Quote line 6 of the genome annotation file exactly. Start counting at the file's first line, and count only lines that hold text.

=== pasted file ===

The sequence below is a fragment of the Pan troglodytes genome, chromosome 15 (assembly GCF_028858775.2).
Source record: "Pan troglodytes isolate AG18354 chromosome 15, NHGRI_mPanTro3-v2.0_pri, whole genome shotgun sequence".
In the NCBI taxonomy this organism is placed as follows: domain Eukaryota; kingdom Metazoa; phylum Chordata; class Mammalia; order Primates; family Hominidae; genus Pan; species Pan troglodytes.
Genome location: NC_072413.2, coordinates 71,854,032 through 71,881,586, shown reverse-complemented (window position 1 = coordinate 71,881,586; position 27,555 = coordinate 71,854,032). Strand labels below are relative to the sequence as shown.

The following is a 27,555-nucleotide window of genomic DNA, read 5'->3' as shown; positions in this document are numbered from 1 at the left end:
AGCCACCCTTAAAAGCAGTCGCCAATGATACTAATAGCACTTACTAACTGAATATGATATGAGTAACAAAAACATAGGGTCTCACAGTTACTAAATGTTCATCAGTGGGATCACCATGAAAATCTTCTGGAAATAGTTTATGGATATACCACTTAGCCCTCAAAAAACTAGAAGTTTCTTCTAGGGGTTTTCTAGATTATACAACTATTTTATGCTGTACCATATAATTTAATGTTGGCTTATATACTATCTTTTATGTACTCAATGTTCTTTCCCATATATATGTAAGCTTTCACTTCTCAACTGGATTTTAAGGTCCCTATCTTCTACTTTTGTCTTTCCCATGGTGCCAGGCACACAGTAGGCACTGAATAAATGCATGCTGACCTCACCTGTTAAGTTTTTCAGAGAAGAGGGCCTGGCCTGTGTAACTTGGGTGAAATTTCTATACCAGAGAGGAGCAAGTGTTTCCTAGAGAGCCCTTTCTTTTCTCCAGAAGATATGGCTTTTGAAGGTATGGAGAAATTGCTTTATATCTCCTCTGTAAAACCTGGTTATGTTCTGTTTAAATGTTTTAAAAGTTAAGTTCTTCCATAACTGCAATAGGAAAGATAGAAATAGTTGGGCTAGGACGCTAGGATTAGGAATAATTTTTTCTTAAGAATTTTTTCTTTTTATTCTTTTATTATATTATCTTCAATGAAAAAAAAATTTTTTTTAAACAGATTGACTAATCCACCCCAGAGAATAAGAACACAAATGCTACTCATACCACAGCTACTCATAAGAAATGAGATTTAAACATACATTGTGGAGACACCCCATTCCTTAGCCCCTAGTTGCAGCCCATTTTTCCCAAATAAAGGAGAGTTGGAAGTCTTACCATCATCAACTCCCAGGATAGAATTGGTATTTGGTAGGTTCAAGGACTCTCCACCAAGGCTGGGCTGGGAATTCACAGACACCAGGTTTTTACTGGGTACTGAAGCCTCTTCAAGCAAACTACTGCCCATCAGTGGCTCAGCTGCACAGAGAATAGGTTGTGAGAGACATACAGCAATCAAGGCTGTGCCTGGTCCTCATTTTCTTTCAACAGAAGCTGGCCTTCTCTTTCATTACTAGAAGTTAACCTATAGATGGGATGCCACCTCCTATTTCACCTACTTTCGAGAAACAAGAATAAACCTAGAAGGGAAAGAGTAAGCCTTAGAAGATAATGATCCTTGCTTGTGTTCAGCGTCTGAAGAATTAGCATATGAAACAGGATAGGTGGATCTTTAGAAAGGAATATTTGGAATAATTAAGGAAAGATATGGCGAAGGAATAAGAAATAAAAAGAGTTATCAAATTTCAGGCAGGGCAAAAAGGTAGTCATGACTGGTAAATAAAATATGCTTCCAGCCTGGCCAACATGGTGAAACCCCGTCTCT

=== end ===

AGCCACCCTTAAAAGCAGTCGCCAATGATACTAATAGCACTTACTAACTGAATATGATATGAGTAACAAAAACATAGGGTCTCACAGTTACTAAATGTTCATCAGTGGGATCACCATGAAAATCTTCTGGAAATAGTTTATGGATATACCACTTAGCCCTCAAAAAACTAGAAGTTTCTTCTAGGGGTTTTCTAGATTATACAACTATTTTATGCTGTACCATATAATTTAATGTTGGCTTATATACTATCTTTTATGTACTCAATGTTCTTTCCCATATATATGTAAGCTTTCACTTCTCAACTGGATTTTAAGGTCCCTATCTTCTACTTTTGTCTTTCCCATGGTGCCAGGCACACAGTAGGCACTGAATAAATGCATGCTGACCTCACCTGTTAAGTTTTTCAGAGAAGAGGGCCTGGCCTGTGTAACTTGGGTGAAATTTCTATACCAGAGAGGAGCAAGTGTTTCCTAGAGAGCCCTTTCTTTTCTCCAGAAGATATGGCTTTTGAAGGTATGGAGAAATTGCTTTATATCTCCTCTGTAAAACCTGGTTATGTTCTGTTTAAATGTTTTAAAAGTTAAGTTCTTCCATAACTGCAATAGGAAAGATAGAAATAGTTGGGCTAGGACGCTAGGATTAGGAATAATTTTTTCTTAAGAATTTTTTCTTTTTATTCTTTTATTATATTATCTTCAATGAAAAAAAAATTTTTTTTAAACAGATTGACTAATCCACCCCAGAGAATAAGAACACAAATGCTACTCATACCACAGCTACTCATAAGAAATGAGATTTAAACATACATTGTGGAGACACCCCATTCCTTAGCCCCTAGTTGCAGCCCATTTTTCCCAAATAAAGGAGAGTTGGAAGTCTTACCATCATCAACTCCCAGGATAGAATTGGTATTTGGTAGGTTCAAGGACTCTCCACCAAGGCTGGGCTGGGAATTCACAGACACCAGGTTTTTACTGGGTACTGAAGCCTCTTCAAGCAAACTACTGCCCATCAGTGGCTCAGCTGCACAGAGAATAGGTTGTGAGAGACATACAGCAATCAAGGCTGTGCCTGGTCCTCATTTTCTTTCAACAGAAGCTGGCCTTCTCTTTCATTACTAGAAGTTAACCTATAGATGGGATGCCACCTCCTATTTCACCTACTTTCGAGAAACAAGAATAAACCTAGAAGGGAAAGAGTAAGCCTTAGAAGATAATGATCCTTGCTTGTGTTCAGCGTCTGAAGAATTAGCATATGAAACAGGATAGGTGGATCTTTAGAAAGGAATATTTGGAATAATTAAGGAAAGATATGGCGAAGGAATAAGAAATAAAAAGAGTTATCAAATTTCAGGCAGGGCAAAAAGGTAGTCATGACTGGTAAATAAAATATGCTTCCAGCCTGGCCAACATGGTGAAACCCCGTCTCT